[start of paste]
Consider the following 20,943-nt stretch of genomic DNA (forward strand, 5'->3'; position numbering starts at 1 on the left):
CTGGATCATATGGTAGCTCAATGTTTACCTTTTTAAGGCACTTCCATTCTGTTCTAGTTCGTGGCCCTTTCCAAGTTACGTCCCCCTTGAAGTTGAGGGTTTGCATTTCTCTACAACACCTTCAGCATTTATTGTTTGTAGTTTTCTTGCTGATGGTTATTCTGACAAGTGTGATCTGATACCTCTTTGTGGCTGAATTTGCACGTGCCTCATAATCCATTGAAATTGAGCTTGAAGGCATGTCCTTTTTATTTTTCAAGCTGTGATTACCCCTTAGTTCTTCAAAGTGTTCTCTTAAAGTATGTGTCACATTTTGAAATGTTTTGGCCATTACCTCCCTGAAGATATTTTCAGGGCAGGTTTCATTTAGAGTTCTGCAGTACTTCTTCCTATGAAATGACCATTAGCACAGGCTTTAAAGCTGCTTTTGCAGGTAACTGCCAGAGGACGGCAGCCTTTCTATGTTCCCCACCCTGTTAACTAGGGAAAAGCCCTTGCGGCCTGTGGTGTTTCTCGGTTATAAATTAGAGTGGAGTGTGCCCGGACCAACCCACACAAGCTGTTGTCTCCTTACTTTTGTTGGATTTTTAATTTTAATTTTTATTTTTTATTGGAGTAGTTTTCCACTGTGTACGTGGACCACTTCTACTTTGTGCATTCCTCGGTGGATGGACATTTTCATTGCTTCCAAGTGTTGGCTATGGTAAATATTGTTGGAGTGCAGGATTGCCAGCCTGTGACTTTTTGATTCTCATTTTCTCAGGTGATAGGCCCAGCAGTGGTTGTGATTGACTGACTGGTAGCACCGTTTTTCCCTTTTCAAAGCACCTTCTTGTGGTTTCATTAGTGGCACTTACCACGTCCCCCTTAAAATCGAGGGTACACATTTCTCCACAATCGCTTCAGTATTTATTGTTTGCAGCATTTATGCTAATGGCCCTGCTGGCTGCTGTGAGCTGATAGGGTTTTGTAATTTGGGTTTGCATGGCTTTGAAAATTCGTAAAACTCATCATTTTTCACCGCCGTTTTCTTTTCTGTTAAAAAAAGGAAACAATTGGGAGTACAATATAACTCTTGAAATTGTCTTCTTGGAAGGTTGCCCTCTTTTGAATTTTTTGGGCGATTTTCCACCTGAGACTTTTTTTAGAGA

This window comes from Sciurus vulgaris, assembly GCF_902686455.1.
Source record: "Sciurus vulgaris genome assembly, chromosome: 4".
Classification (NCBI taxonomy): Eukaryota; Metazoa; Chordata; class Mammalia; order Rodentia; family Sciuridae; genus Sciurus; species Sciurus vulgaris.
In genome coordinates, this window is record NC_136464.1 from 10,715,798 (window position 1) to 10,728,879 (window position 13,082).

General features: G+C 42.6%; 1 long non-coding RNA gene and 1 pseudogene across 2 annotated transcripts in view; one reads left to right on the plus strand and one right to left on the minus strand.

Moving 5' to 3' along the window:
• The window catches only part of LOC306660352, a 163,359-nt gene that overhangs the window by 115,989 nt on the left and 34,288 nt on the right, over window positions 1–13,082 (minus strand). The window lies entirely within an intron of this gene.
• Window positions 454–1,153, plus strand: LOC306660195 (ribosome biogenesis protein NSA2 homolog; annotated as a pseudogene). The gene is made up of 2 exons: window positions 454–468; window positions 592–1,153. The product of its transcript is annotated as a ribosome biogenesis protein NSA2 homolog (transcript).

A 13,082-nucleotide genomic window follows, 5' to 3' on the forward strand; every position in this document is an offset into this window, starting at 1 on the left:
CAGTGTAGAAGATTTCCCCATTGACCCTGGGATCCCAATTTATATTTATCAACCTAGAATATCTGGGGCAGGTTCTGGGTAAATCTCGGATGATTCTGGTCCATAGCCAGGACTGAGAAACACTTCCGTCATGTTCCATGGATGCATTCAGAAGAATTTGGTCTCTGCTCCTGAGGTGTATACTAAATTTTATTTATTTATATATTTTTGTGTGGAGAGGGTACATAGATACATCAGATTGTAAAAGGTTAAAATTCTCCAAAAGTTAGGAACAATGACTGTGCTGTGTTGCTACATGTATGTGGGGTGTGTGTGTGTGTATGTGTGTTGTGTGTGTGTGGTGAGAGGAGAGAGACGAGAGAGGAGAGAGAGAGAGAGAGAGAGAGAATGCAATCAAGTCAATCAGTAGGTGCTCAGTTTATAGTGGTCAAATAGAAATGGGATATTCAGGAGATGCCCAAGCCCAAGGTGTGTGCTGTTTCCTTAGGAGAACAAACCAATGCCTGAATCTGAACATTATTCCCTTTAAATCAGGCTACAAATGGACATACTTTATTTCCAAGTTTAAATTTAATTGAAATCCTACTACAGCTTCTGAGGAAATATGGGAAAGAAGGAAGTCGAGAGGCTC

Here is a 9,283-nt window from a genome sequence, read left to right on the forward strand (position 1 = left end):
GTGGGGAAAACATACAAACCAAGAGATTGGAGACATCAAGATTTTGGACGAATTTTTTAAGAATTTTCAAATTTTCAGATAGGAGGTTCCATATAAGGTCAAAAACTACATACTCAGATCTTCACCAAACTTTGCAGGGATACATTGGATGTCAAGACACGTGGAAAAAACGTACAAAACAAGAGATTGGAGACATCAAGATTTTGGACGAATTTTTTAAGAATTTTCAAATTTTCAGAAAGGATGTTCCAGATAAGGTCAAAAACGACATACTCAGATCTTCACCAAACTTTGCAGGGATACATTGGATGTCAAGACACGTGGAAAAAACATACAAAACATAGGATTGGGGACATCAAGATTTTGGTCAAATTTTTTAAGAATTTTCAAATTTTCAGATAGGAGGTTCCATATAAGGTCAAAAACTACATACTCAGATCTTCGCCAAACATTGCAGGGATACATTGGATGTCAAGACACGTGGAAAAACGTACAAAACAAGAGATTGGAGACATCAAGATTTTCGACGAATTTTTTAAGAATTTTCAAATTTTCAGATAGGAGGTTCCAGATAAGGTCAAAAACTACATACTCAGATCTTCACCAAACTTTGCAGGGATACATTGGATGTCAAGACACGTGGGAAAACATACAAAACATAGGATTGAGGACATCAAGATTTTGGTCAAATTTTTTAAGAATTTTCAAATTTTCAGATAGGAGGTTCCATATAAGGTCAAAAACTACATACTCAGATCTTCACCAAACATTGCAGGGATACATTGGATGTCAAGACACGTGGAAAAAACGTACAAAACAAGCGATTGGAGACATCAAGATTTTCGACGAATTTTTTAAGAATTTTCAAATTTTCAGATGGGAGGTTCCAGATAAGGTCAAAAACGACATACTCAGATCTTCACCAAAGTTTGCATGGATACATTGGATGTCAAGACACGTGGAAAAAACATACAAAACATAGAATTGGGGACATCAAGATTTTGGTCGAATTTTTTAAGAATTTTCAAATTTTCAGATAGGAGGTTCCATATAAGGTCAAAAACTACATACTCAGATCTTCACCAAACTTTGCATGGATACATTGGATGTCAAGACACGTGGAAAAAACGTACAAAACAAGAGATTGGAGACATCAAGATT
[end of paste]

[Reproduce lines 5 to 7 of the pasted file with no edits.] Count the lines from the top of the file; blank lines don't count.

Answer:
Classification (NCBI taxonomy): Eukaryota; Metazoa; Chordata; class Mammalia; order Rodentia; family Sciuridae; genus Sciurus; species Sciurus vulgaris.
In genome coordinates, this window is record NC_136464.1 from 10,715,798 (window position 1) to 10,728,879 (window position 13,082).

General features: G+C 42.6%; 1 long non-coding RNA gene and 1 pseudogene across 2 annotated transcripts in view; one reads left to right on the plus strand and one right to left on the minus strand.